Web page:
But he is disingenuous — “The one thing I was totally confident of was my re-election,” he told reporters last week — in suggesting that the prospect of a primary challenge didn’t factor into his plans. He might have won, but he would have been forced to defend his decision to employ negotiation and compromise with his Democratic colleagues, strategies Republican extremists despise. He would have encountered rabid challengers willing to accuse him of grotesque crimes against party dogma. And he may have been forced to renounce the statesmanlike image he has spent the last few years building.

The senator is right about this much: Politics has become ugly and ruinous, especially inside the Republican Party. He joins a list of towering conservative figures who have left office — or been run out — after encountering the lunatic ravings of the crazed ultra-right. That includes Bob Bennett of Utah and Richard Lugar of Indiana, GOP stalwarts who lost to challenges by ultraconservatives.

And who might replace Chambliss? Several Georgia Republicans are eyeing the race, including U.S. representative Paul Broun, who told a church audience last year: “All that stuff I was taught about evolution and embryology and Big Bang theory, all that is lies straight from the pit of hell.” Broun, by the way, is a physician who sits on the House Committee on Science, Space and Technology.

Obama and other Democrats — as well as many moderate Republicans — have wondered how long it will be before the raging fever breaks on the rabid right. Well, by the time it does, the patient — the Republican Party — might be dead.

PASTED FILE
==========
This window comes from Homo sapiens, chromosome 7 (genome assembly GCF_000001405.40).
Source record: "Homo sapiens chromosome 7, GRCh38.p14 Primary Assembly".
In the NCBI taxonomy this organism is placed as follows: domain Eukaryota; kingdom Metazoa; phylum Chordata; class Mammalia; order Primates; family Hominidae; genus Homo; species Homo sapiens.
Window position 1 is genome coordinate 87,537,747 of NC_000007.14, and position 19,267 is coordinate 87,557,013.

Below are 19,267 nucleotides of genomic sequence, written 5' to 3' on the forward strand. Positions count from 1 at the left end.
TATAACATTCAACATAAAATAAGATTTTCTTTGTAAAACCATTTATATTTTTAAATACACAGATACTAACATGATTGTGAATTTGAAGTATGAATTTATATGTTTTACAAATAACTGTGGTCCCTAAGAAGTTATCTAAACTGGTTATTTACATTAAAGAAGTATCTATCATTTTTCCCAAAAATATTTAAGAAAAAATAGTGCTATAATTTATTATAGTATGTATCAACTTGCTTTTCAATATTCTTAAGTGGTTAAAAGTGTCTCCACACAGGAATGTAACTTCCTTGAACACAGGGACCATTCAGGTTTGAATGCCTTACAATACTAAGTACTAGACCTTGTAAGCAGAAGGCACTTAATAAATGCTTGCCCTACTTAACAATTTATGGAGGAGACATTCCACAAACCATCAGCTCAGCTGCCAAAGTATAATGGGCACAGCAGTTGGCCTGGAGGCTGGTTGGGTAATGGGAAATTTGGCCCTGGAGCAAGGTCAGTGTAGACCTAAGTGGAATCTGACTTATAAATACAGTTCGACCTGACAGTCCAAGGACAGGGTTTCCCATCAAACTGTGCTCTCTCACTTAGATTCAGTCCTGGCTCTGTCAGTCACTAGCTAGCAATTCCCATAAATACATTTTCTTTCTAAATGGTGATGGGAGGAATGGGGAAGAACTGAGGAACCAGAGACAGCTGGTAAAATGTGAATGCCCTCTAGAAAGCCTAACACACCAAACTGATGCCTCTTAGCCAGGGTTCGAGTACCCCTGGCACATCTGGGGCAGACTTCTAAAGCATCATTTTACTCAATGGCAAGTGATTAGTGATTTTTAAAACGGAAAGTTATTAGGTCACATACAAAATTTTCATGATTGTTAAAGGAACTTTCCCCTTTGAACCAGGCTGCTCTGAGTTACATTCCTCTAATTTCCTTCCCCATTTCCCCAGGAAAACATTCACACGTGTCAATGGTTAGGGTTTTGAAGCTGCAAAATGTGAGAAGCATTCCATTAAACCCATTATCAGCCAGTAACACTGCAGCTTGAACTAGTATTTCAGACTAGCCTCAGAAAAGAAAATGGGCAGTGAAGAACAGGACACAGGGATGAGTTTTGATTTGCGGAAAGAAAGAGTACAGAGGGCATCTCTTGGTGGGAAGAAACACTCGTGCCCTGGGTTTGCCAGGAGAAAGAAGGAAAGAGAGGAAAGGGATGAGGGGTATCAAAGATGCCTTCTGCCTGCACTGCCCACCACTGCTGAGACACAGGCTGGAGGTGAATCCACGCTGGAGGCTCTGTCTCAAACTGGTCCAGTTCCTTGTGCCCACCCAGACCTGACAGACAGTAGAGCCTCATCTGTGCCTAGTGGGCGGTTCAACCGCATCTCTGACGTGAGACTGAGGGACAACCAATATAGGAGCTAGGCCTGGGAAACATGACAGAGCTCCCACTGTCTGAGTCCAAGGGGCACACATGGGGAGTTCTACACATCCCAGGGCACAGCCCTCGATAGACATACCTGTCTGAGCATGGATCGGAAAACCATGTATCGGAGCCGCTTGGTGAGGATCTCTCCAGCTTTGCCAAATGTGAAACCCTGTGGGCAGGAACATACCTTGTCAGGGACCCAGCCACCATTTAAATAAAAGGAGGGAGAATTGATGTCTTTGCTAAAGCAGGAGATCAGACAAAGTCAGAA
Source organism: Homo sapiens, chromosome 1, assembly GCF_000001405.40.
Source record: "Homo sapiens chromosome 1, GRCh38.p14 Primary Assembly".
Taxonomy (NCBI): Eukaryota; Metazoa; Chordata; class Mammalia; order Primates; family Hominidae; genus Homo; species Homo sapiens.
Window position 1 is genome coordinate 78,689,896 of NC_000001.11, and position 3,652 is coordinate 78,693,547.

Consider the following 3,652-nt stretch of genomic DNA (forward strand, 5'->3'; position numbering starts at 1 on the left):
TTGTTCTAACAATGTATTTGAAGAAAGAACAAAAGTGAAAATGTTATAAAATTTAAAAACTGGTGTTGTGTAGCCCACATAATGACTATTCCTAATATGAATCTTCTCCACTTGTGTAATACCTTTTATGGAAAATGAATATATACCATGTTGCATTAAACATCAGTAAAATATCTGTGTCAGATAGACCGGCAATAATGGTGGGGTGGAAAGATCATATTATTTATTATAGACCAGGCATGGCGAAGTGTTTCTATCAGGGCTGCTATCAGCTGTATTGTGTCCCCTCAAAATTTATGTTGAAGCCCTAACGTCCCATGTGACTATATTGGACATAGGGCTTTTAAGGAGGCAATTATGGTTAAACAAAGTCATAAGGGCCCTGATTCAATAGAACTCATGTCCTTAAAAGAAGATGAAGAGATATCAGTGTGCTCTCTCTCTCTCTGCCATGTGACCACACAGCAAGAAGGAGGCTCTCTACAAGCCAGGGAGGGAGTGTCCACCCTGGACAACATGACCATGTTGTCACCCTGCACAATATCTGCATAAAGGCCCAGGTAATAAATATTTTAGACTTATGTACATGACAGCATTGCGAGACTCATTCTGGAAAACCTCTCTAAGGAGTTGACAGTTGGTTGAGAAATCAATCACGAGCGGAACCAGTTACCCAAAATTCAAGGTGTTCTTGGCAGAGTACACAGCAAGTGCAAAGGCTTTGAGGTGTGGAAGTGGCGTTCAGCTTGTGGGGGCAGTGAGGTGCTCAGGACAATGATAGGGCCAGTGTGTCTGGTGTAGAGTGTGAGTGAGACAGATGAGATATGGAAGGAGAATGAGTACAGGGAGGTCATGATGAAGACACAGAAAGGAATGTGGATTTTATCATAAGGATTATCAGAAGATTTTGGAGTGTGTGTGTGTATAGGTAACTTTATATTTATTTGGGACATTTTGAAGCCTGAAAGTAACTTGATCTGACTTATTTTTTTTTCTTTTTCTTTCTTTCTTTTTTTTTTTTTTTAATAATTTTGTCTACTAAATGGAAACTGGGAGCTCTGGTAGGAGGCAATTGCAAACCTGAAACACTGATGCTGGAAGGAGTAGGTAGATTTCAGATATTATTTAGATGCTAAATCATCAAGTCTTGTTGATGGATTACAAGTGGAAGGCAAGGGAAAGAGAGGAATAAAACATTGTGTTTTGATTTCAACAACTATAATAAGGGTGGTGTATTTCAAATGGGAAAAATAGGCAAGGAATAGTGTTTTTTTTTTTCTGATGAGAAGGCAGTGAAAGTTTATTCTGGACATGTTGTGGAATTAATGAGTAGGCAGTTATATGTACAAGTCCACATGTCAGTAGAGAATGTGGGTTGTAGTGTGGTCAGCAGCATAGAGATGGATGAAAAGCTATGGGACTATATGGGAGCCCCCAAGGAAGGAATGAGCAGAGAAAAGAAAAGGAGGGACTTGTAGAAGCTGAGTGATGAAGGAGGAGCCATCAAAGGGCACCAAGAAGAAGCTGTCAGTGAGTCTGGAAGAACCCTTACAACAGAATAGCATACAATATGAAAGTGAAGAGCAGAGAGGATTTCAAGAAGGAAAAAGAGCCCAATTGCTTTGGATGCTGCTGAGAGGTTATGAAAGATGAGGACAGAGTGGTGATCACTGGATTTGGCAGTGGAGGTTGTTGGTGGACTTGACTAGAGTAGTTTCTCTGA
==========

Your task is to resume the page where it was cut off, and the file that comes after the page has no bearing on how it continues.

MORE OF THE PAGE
By: Cynthia Tucker, The National Memo, February 2, 2013

 

 

February 2, 2013 Posted by | GOP | , , , , , , , | Leave a comment

Speaker Boehner’s Folly Leads To Standard And Poor’s Downgrade Of US Debt

I’m no expert, but I don’t think S&P downgrading its rating of US debt will, as such, have any really big practical implications other than becoming the next political football. If you look at S&P’s definition of the AA rating, after all, it says:

“An obligation rated ‘AA’ differs from the highest-rated obligations only to a small degree. The obligor’s capacity to meet its financial commitment on the obligation is very strong.”

Scared yet? Me neither.

The issue today continues to be what it was a week ago. For years now, if you look at a projection from CBO or OMB it shows a spending curve that steadily accelerates. It accelerates because the government currently pays for health care for old people and for poor people, and because the cost of health care services has been accelerating.